Hello to Stevie Turner and welcome to the Author Spotlight for another interview in the series of fascinating interviews with authors who remain as “indies” or started out as an indie author in the world of self-publishing.
Stevie Turner is a British author of women’s fiction, suspense and humour, who now writes full-time. She won a New Apple Book Award in 2014 and a Readers’ Favorite Award in 2015 for her novel ‘A House Without Windows’. Stevie lives in the East of England with her husband Sam, and they have 2 sons and 4 grandchildren.
Stevie is now signed to publishers Creativia.org who have published 3 of her books so far, and she has recently signed another contract (through Creativia) to have her books translated into several different languages.
Amazon Author Page (worldwide)
Why do you write?
I write because I have stories to tell, which will not go away until I write them all down. I’ve been typing away seriously now for 3 years, and so far have managed 8 novels, 4 novellas, and 18 short stories. As I write ‘The end’ there’s relief, coupled with a great sense of achievement.
What are you currently working on?
I’ve more or less finished my memoir, Waiting in the Wings. This focuses on the sometimes turbulent relationship I’ve had over the years with my now 92 year old mother, and how we’ve grown together recently as I’ve become her main carer. The book also gives an insight into the perils of ageing.
From where did you draw your inspiration to write your latest book?
From old family photographs, and the need to document my mother’s early life and her wartime memories while she was still able to relate them to me.
Which writers had the most influence on your decision to write?
I’ve always had a need to write since childhood. As a kid I read voraciously; books by Enid Blyton in particular gave me the inspiration to try and write my own stories. Goodness knows why her books were banned from some schools; it’s an absolute disgrace.
What was the last book you read?
Yours! I enjoy reading true stories, and Undercover: Operation Julie – The Inside Story, was right up my street.
Do you suffer from writers’ block?
Sometimes. When I can’t think of a subject for a new book, I write short stories instead.
Biggest frustration as a self-published author?
Trying to find the time to write in amongst the huge amounts of social networking and marketing we self-pubs need to do. Every day there seems to be yet another site that we need to check out in order to sell more books.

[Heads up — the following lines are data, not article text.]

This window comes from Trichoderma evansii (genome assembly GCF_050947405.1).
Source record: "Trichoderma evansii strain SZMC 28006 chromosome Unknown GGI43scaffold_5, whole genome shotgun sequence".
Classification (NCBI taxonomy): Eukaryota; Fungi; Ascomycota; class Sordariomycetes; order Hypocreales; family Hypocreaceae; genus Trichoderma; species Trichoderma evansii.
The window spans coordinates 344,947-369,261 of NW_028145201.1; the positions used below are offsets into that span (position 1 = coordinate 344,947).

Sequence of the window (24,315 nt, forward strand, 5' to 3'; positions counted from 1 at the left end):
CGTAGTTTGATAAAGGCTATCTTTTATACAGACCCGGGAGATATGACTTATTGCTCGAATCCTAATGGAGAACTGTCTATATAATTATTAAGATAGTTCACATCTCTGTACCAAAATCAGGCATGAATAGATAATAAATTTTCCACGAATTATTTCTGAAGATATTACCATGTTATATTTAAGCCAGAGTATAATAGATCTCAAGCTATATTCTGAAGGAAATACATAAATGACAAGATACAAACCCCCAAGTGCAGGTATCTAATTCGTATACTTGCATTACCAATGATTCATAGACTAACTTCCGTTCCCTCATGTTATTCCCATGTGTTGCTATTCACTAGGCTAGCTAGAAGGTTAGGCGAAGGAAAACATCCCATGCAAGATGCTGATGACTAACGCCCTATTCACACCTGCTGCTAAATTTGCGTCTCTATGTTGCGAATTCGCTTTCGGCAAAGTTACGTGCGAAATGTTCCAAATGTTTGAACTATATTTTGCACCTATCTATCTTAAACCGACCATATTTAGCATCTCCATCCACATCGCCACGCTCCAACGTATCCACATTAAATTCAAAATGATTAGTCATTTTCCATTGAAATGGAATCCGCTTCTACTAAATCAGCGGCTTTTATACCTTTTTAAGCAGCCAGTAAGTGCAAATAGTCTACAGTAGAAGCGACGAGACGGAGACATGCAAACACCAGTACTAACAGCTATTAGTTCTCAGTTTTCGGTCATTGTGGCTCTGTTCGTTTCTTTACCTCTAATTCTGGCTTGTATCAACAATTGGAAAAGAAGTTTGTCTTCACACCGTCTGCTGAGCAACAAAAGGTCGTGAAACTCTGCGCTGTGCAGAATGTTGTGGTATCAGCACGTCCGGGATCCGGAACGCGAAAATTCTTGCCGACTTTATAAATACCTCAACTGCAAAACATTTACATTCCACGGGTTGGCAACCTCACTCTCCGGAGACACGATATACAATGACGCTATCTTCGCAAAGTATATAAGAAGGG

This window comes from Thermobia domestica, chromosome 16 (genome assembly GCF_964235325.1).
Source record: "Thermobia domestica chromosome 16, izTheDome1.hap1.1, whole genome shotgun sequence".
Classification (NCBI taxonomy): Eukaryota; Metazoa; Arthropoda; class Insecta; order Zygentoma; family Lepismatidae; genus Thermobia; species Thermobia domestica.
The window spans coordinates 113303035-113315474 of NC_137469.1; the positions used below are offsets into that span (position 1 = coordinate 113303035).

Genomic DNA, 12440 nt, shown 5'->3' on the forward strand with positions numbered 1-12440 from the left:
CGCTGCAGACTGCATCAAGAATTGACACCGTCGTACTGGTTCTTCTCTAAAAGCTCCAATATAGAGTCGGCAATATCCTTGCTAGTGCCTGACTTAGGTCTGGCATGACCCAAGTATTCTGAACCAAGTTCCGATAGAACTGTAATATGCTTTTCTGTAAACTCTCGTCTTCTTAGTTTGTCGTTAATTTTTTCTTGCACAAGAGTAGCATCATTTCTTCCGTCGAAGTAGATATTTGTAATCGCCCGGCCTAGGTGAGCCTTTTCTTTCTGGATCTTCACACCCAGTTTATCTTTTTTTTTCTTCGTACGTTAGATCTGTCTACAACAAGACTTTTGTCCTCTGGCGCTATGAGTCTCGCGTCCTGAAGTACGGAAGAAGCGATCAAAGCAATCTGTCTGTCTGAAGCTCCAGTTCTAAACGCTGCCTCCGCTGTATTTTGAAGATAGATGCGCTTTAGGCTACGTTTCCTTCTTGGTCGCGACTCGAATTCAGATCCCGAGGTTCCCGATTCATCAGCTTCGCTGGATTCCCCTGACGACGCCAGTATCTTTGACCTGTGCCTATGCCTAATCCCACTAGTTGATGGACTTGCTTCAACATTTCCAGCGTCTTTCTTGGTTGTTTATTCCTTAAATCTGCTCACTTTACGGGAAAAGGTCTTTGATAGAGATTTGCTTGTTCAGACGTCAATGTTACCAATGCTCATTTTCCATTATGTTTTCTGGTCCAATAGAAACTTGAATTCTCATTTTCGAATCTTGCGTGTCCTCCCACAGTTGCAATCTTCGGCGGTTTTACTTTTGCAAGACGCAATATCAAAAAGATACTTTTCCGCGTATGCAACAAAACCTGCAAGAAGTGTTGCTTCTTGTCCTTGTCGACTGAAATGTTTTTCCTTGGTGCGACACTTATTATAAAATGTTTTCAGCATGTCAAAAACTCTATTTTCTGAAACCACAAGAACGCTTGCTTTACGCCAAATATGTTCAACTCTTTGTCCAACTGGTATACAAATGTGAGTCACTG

Reviews for books are vital. Any tips on getting more reviews?
Put a book up for free for a few days on Amazon, or give away a free book to anybody who signs up to your mailing list. I’ve also signed up with Netgalley for a 2 month promotion. We’ll see how that goes.
Do you use social media? If so, do you like using it?
Yes, I think self-published authors would have the devil of a job trying to sell books without it. I don’t like using it, I would prefer to just write, but I try and keep a profile on the main ones such as Twitter, Facebook, and WordPress.
Who is your biggest fan?
I’ve no idea; he/she is keeping a low profile!
Many people have a bucket list. What is #1 on yours?
After being diagnosed with advanced thyroid cancer in 2005, my number one aim is to live long enough to see my 4 grandchildren grow up. I’m in remission now, so hopefully I’m in with a chance!
Any special message for your readers?
If any reader would like to sign up to my mailing list, they will receive my collection of 18 short stories free, and also info regarding competitions, other giveaways, new books, and promotions.
Thanks Stevie, that was interesting and a big thank you for buying my book – nice review too! It is interesting to note how many of my guest authors have battled against life’s difficulties including illness. Keep healthy all of you, please!
As a reminder, here is a link to Waiting in the Wings which is currently available on Amazon for pre-order.